My newest at LobeLog looks at recent changes in the oil market and how they’re affecting, and being affected by, developments in Iraq, Saudi Arabia, and Iran:

Looking to the Persian Gulf, we can see how three of the world’s largest oil producing nations—Iraq, Iran, and Saudi Arabia—are both contributing and reacting to oil instability. Iran, barely removed from international sanctions that were lifted as part of the Iranian nuclear deal, has been trying to quickly bring its oil production back up to pre-sanctions levels. But after a promising May increase, its June production figures already show a significant decline. Iran has struggled to increase its presence in the European and African markets, but its efforts to increase its oil production capacity have been hampered by difficulties attracting foreign investment, difficulties that only recently seem to be diminishing.

I spend more time on Iraq than the other two because, well, Iraq is in desperate straits, particularly compared to Iran and the Saudis. Truth is I started writing a piece with a lengthy discussion of circumstances in each of the three countries, but when that got to around 1500 words with no end in sight I figured it might be time to pare back a bit. Enjoy!


Oil price ping-pong

Don’t look now, but oil prices are starting to rise again. After bottoming out around $26/barrel in late-January, they’ve come back up into the $50/barrel neighborhood in recent days. There are several reasons, but they all come back to basic economics: supply is down and demand is up. The latter is relatively simple: cheap oil leads to cheap oil products, and low prices lead to higher demand. But the former has several causes: wildfires in Canada are cutting tar sands production significantly, for example, and those low prices also made fracking unprofitable for a lot of US producers, so US production is down.

One new wrinkle involves terrorist activity in Nigeria, but not from Boko Haram. A new group, the “Niger Delta Avengers” (really), has been attacking oil infrastructure effectively enough to cut Nigerian production by hundreds of thousands of barrels per day. Not much is known about the NDA yet, but among their stated aims is a redistribution of more of Nigeria’s oil revenue back to the people in the Niger Delta, particularly in the form of some serious environmental remediation for all the pollution that the country’s oil industry has caused there over the years.

Foreign Policy is telling us that “The Era of Cheap Oil Is Coming to an End,” citing an International Energy Agency estimate that the world’s oil production and oil consumption will probably be about even for the rest of the year. And, hey, maybe that’s not such a terrible thing. Cheap oil (along, to be sure, with a hefty dose of bad governance) destroys people’s lives in Venezuela, makes it harder for the Iraqi and Libyan governments to restore some stability to their countries, and increases the chances of a hardline political resurgence in next year’s Iranian presidential election. Yeah it sucks at the gas pump, but there are some bigger issues at stake.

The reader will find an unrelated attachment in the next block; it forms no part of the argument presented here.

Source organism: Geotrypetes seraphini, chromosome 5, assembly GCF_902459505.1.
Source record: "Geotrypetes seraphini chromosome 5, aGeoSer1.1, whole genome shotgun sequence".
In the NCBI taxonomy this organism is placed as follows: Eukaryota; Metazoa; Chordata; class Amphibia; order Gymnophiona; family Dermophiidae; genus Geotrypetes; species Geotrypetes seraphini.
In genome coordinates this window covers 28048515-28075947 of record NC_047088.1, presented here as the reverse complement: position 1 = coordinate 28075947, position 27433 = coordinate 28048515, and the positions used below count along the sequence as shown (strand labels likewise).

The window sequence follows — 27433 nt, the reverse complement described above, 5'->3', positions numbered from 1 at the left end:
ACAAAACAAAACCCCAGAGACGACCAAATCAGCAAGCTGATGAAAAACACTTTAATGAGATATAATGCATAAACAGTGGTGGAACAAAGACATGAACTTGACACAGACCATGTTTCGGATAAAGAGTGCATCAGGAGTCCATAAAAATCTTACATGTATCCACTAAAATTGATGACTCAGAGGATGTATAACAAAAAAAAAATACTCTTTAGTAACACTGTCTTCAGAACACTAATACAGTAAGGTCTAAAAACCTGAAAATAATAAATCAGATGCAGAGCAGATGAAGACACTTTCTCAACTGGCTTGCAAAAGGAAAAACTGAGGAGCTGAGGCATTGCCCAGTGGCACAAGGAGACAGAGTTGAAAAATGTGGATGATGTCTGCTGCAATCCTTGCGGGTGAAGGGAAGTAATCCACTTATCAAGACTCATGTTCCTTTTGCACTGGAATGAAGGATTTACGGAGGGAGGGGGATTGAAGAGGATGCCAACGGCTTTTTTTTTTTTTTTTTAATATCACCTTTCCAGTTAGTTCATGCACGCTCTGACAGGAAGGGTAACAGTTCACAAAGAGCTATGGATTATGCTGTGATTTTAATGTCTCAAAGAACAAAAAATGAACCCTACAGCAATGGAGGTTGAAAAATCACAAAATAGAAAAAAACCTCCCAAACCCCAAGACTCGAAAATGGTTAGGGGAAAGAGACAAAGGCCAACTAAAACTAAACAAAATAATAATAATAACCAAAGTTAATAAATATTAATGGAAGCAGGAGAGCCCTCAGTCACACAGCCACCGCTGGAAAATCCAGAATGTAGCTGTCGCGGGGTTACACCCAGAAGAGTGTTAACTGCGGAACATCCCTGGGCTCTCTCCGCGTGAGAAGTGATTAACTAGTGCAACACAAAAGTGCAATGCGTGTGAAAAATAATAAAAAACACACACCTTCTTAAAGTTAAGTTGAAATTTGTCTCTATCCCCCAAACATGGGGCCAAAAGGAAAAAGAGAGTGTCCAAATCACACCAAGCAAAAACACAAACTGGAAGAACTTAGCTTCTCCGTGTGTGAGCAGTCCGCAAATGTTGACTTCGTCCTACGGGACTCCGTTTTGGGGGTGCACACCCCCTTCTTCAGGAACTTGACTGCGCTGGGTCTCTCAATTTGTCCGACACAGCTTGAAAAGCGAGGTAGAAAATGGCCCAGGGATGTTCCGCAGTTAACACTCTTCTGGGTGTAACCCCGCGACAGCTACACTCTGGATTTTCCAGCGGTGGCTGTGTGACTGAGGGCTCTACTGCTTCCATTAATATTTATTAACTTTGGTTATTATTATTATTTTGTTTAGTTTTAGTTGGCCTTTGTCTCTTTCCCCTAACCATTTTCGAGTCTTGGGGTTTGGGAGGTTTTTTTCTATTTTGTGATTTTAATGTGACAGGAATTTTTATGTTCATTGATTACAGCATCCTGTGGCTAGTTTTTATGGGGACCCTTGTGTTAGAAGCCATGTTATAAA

But wait–in May, Scientific American told me that “The Age of Cheap Oil and Natural Gas Is Just Beginning”! What gives? I think it all depends on how you define “cheap oil.” We probably shouldn’t expect oil to get back to the low $30s/barrel and stay there, but at the same time it’s unlikely to get close to $100/barrel again for quite some time. The reason, again, is supply. Libya, for example, might finally be put back together, which would allow that country to increase its oil production. Iran is already putting more oil on the market, and can probably be expected to increase its production a bit even beyond what it already is. The NDA might be defeated, or appeased, allowing Nigeria to ramp production up again. Those wildfires in Canada will eventually be brought under control–well, either that or they’ll grow until they eventually consume the planet, in which case oil prices probably won’t be an issue anymore. And, most crucially, if prices climb back to the point where fracking becomes economically viable again, US production can be expected to rise again. All of these things would put downward pressure on prices. On the other hand, if things continue to deteriorate in Venezuela that country might have to cut back oil production, which would put upward pressure on prices.

So the upshot is that oil prices will probably find an equilibrium somewhere near where they are now and stay there, give or take, for the foreseeable future. This probably means a return to the days of the oil price spike, where the market reacts immediately to bad news, though again probably not as dramatically as it did back in the days of ultra-expensive oil.